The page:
Developing Affordable Housing Worldwide

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SEATTLE — Worldwide, energy prices are rising, the market for construction materials is growing and infrastructure spending will surpass $9 trillion by 2025. With this in mind, the effort for developing affordable housing worldwide seems daunting. However, there is a new technological breakthrough which provides a glimmer of opportunity and security for millions of people worldwide: printing houses. Apis Cor, a Russian construction firm, has printed a 100-square meter home in 24 hours. The total cost of the finished structure? $10,134.

This marks the first time a residence has been built in one location from a mobile 3D printer. The building was completed during the Russian winter in the town of Stupino at an aerated concrete plant. Five firms partnered with Apis Cor in this watershed moment for the affordable housing movement: PIK Companies Group, Technonicol Corp., Bitex Reibeputz Co., Fabrika Okon Company and Samsung.

Prior to this device, portal printers were incapable of such rapid home construction. With a properly prepared site, it takes 30 minutes to install the printer and begin construction on an affordable home. The assembly mixture costs 6000-9000 rubles, or between $103 and $154. This unit can function in temperatures as low as minus 31°F, although the printing mixture can only be used in temperatures higher than 41°F.

There are a number of benefits to mobile 3D printing housing technology: no waste, customizable wall shapes, around-the-clock construction, reduced resource demands, less personnel per project and smooth insulated walls which can be finished immediately.

Another upside concerns the environment. Mobile 3D printing does not leave residual forms, molds, wood and other concrete debris, all of which require fossil fuels to transport. With an environmentally friendly approach to waste, this printer reduces landfill usage. It also eliminates the need for sourcing other common construction materials.

The company’s goal is to develop affordable housing worldwide. According to the inventor of this mobile printer and founder of Apis Cor, Nikita Chen-Yun-Tai, “We plan to start printing houses in Europe, Asia, Africa, North and South America, Australia. Even in Antarctica if needed.” Although the printer went on sale in December, the company has a highly selective screening process for customers. Leasing options and training for two unit operators are also available.

Given the sheer size and enormity of the endeavor, this development has serious implications for global construction projects — especially for regions without adequate food and water storage facilities — refugee camps and permanent residences for local populations. With newly developed geopolymers, which have significantly lower CO2 emissions compared to regular concrete, homes may be printed throughout the year with a low carbon footprint.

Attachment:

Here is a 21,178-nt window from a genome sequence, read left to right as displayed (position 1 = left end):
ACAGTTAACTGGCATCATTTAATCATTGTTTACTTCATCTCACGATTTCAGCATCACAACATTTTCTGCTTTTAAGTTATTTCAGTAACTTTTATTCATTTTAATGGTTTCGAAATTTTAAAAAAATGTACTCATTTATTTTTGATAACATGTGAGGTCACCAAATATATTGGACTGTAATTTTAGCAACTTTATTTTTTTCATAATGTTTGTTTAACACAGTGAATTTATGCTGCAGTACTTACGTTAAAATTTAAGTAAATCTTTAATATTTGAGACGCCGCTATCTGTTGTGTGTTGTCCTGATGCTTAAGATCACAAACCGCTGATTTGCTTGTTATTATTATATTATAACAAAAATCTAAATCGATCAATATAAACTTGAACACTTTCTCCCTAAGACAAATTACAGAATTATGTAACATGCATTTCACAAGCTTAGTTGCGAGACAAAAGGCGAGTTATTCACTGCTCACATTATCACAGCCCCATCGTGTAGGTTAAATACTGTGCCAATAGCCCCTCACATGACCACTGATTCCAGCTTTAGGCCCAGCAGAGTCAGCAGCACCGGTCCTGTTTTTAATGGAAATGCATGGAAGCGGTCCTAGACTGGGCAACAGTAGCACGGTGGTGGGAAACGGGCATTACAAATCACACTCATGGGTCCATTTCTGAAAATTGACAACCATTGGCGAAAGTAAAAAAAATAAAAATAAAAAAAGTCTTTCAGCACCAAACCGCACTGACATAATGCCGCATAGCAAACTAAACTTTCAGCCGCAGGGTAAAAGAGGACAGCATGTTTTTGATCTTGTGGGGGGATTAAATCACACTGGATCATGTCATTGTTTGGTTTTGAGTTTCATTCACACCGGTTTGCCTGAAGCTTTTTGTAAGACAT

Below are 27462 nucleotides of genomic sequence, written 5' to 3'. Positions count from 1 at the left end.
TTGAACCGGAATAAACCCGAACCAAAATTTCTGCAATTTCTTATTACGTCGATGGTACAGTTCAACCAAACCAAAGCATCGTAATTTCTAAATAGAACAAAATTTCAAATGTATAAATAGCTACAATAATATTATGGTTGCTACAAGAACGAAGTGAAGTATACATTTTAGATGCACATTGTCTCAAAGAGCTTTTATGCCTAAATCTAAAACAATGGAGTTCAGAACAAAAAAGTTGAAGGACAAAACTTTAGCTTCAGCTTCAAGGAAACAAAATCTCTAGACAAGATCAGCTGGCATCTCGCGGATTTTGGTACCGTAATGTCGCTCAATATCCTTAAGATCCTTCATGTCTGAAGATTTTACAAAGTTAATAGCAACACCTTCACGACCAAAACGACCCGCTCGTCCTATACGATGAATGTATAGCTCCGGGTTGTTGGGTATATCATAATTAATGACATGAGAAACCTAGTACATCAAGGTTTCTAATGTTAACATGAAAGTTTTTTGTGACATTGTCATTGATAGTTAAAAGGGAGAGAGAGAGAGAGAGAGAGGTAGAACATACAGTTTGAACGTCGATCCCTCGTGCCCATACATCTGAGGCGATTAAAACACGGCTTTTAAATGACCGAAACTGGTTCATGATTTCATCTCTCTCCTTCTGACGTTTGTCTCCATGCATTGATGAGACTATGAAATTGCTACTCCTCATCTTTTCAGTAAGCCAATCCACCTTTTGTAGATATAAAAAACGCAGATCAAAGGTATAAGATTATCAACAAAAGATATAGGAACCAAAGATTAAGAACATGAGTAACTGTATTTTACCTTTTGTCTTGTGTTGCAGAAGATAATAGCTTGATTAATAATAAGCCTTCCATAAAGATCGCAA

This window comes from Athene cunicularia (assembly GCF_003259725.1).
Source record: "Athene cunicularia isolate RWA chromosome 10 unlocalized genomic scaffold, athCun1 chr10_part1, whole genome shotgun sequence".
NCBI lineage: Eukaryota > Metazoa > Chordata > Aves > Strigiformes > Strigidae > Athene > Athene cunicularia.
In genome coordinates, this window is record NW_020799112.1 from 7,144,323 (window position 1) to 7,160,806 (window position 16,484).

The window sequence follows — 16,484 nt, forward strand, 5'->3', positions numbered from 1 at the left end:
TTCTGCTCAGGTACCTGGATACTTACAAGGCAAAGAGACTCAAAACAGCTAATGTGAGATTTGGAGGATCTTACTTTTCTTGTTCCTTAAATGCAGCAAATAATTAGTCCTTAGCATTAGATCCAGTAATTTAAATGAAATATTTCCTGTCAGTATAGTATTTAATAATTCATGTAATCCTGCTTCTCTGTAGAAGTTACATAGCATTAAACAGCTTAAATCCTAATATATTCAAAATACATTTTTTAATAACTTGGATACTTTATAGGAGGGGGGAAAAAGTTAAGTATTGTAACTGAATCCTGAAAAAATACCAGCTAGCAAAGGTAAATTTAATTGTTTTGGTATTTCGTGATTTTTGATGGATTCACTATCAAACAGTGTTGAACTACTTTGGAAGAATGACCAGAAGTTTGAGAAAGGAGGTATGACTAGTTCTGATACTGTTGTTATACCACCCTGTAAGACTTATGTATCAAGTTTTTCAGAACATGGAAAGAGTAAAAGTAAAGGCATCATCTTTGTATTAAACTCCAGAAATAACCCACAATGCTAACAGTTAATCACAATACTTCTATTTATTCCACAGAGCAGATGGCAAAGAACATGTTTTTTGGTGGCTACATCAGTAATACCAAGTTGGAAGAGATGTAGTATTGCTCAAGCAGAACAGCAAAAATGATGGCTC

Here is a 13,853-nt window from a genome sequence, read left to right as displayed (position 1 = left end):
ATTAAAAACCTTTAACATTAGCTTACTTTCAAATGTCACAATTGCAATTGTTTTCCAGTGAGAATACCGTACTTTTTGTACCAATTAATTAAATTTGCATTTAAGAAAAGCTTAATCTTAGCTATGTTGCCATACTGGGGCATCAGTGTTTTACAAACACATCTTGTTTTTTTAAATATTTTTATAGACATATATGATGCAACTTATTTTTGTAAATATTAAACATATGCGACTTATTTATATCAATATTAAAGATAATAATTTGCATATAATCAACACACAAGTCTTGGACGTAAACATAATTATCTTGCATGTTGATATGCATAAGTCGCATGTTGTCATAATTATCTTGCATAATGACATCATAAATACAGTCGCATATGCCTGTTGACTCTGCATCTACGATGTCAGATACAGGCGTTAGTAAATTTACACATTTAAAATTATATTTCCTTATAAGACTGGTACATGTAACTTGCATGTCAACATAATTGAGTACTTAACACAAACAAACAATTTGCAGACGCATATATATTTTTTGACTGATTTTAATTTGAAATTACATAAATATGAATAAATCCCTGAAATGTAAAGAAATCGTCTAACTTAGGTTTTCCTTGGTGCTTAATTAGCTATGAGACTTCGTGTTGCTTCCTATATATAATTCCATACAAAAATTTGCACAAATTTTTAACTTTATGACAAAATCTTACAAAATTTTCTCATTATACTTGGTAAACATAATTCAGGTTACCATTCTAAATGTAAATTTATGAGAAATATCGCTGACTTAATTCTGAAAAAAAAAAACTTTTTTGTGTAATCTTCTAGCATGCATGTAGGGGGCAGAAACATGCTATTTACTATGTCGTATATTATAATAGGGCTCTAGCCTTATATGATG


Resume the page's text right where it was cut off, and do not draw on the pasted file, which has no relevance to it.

The company plans to change global perceptions “that construction can’t be fast, eco-friendly, efficient and reliable all at the same time.” Chen-Yun-Tai added in a recent interview that the company’s goal “is to become the biggest international construction company to solve problems of accommodation around the globe.”

As the cost of building and developing affordable housing worldwide drops in comparison to current construction practices, this technological advancement offers hope, security and stability for millions of people across the globe. Moreover, the prospect of rebuilding towns and cities after a natural disaster or constructing new settlements — with a host of printers — is remarkable.

The company also houses greater ambitions — being the first to build homes on Mars. A recent tweet asked Elon Musk to partner with Apis Cor and send the printer aboard a SpaceX craft to the red planet.

Developing affordable housing worldwide is now a reality. This novel approach impacts the global housing market on an unprecedented scale. It upends decades of conventional wisdom and marks a decline in traditional construction methods. Chen-Yun-Tai has expressed hope that the construction industry “will become as globally widespread as smart apps in social networks, and building a house will be as easy as pressing a ‘like’ button.”

JG Federman

Photo: Flickr

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About Author

JG Federman

Dr. Federman is a credentialing specialist and author who lives in Seattle, WA. His interests include leadership, biology, credentialing, workforce development and education. He has published five books and continues to write in his spare time.

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